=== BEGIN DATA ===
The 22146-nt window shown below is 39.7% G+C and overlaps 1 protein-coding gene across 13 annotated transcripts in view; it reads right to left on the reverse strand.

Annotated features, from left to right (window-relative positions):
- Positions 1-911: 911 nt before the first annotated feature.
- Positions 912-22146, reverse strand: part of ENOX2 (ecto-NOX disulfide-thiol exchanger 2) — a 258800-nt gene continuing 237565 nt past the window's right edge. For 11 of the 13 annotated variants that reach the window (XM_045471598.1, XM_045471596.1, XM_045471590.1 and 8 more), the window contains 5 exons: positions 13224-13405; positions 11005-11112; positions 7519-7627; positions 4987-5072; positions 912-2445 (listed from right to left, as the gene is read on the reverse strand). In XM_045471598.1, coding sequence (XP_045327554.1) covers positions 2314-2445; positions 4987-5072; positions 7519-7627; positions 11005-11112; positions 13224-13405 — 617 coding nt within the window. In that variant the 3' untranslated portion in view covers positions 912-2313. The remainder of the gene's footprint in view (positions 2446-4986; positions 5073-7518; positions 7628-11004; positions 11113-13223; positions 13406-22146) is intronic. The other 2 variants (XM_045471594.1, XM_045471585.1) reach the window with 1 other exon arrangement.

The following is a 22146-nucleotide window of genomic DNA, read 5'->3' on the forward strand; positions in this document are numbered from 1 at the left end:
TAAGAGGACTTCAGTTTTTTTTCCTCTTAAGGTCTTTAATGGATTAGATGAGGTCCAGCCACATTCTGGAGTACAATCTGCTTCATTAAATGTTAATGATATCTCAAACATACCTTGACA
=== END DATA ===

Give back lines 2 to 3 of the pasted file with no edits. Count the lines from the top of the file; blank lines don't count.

Annotated features, from left to right (window-relative positions):
- Positions 1-911: 911 nt before the first annotated feature.